April is Global Citizen Scientist Month!

April is a month-long celebration of citizen science and its incredible contribution to advancing science. Citizen scientists can help collect data and collaborate with university researchers, field experts, government departments, and conservation organisations.

Citizen scientists can be from all walks of life and levels of scientific understanding. This month encourages passionate people to get involved in scientific research by observing, collecting, recording, analysing or transcribing. Citizen scientists can help fill scientific knowledge gaps and help piece together answers to conservation questions.

Private landholders can play a particularly important role in providing crucial scientific data, capturing information about species that occur on their land. Conservation sanctuaries like those belonging to members of HSI’s Wildlife Land Trust program can be teeming with a variety of native flora and fauna species, including threatened species!

Here is a list of four citizen science projects you can join as a landholder, or even as an interested naturalist around Australia this month.

Mobile applications

1. Echidna CSI

Short-beaked echidnas are Australia’s most widespread mammal. Despite this title, they are difficult to monitor and questions regarding their biology and population health are still unanswered. The Echidna CSI project asks citizen scientists to download a mobile app to log sighted echidnas or to collect echidna scat for analysis by scientific researchers at the University of Adelaide.

The project has already found new information about echidna diets and demonstrated that short-beaked echidnas are living in populated cities like Adelaide and Sydney.

Find out more here: Echidna research and conservation | Environment Institute | University of Adelaide

 Photo credits: Jenny and Jean-Pierre Bloemendal

2. Wild Orchid Watch

Australia has the highest diversity of terrestrial orchids in the world, with 80% of species found nowhere else on the planet! However, orchids are cryptic, seasonal, and sensitive to environmental change and there is still much to learn about their taxonomy and ecology.

Do you have orchids pop up on your property or in nearby bushland? The Wild Orchid Watch (WOW) app relays data to iNautralist, a popular citizen science online platform. WOW user data will assist scientific researchers studying orchids to find more about these complex organisms and can help confirm which orchids need conservation status and protection.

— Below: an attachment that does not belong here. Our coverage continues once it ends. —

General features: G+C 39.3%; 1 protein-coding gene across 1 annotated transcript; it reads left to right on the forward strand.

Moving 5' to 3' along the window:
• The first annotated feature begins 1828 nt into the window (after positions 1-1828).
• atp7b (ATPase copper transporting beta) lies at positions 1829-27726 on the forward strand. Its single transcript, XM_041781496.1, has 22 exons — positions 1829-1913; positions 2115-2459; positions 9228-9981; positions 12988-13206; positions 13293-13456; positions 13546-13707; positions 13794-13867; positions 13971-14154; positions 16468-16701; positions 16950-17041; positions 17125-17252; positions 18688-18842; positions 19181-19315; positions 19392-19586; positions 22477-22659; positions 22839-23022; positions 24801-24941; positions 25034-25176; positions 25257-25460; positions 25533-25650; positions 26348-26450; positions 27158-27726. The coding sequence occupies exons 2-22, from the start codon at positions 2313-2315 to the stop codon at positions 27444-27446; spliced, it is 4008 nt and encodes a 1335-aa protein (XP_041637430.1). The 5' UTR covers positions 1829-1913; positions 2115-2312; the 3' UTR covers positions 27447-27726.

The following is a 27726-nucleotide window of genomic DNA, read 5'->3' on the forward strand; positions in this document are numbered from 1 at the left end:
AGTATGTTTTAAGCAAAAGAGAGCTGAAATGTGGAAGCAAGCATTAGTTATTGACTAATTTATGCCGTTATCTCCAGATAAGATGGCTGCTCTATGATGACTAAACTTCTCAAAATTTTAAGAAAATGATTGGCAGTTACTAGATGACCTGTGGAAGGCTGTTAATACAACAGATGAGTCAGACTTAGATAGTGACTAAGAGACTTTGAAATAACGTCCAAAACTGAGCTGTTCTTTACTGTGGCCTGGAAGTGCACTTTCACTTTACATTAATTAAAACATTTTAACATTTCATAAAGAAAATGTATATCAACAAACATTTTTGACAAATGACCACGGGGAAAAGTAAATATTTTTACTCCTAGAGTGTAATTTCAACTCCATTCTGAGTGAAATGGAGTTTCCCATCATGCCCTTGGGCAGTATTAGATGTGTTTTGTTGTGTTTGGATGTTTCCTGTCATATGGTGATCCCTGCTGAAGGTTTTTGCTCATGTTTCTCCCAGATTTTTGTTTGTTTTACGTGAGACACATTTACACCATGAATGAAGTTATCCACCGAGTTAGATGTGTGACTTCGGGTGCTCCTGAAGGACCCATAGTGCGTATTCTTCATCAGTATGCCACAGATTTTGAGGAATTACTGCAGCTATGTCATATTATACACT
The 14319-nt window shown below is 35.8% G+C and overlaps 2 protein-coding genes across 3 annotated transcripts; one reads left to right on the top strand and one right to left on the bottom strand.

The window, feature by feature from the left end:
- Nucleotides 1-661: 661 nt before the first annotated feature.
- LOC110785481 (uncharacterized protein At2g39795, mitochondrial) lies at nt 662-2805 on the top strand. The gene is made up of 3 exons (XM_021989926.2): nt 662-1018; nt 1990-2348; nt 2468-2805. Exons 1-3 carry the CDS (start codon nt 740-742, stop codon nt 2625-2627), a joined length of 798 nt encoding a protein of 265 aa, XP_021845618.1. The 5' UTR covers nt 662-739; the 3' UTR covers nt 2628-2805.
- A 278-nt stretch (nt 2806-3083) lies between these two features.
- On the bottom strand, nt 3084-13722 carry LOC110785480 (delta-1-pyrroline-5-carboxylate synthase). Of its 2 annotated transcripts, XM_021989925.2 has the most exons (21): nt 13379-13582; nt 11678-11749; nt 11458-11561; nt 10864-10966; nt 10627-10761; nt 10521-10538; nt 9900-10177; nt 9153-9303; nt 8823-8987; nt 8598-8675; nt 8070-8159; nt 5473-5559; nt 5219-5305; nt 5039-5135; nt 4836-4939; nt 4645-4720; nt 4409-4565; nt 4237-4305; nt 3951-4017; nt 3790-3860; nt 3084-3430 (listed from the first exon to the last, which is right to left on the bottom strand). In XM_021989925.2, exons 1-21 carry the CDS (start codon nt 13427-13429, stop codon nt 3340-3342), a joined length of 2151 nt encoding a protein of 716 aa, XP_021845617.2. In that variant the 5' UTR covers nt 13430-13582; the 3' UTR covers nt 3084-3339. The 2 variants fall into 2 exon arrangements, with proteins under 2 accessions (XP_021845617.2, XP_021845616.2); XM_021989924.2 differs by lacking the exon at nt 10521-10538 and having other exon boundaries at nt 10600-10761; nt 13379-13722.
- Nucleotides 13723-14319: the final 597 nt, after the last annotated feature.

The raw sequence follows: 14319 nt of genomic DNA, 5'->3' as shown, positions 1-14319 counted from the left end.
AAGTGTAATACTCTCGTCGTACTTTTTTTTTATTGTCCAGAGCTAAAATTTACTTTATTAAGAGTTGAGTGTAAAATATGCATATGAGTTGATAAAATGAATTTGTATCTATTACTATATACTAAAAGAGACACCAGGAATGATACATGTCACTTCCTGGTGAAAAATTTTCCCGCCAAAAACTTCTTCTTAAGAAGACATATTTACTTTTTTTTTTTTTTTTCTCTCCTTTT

Find out more here: Wild Orchid Watch — Details

Photo Credits: Geoff Curry


3. Digivol

Digivol is an online platform developed by the Australian Museum in collaboration with the Atlas of Living Australia.

Do you have access to a computer and steady internet access? You can become a Digivol volunteer and join ‘expeditions’. Expeditions can be ‘hosted’ (online) by large scientific organisations such as Bush Heritage, Taronga Conservation Society Australia and Conservation Volunteers Australia. Some of these projects invite citizen scientists to identify wildlife sighted on camera trapping photos collected in the field. Each expedition comes with an easy-to-follow tutorial to train volunteers. Participating in these projects are a great and easy way to learn and build identification skills for native fauna species.

Take a look at the expeditions here:  DIGIVOL | Expedition List (ala.org.au)

Photo credits: Steve Parish


4. Where? Where? Wedgie!

Tasmanian wedge-tailed eagles (Aquila audax fleayi) are an endangered species. A subspecies of the mainland wedge-tailed eagles, they face threats such as the loss of appropriate nesting habitat, collisions and the disturbance of nests causing chick abandonment.

The Where? Where? Wedgie! project is one of the Bookend Trust’s Nature Tracker’s projects. It is supported by the Tasmanian Government.

Are you located in Tasmania? You can sign up and reserve a survey area during the survey period of (Friday 10 May-Sunday 12 May 2024) & (Friday 24-Sunday 26 May 2024). Surveying involves participants taking multiple short surveys within a chosen 4km x 4km square looking for the eagles, and logging sightings using a mobile application.

Learn more here: Where? Where? Wedgie! | Our projects | NatureTrackers

Photo credits: Left: Keith Martin-Smith, Right: Stephen Anstee

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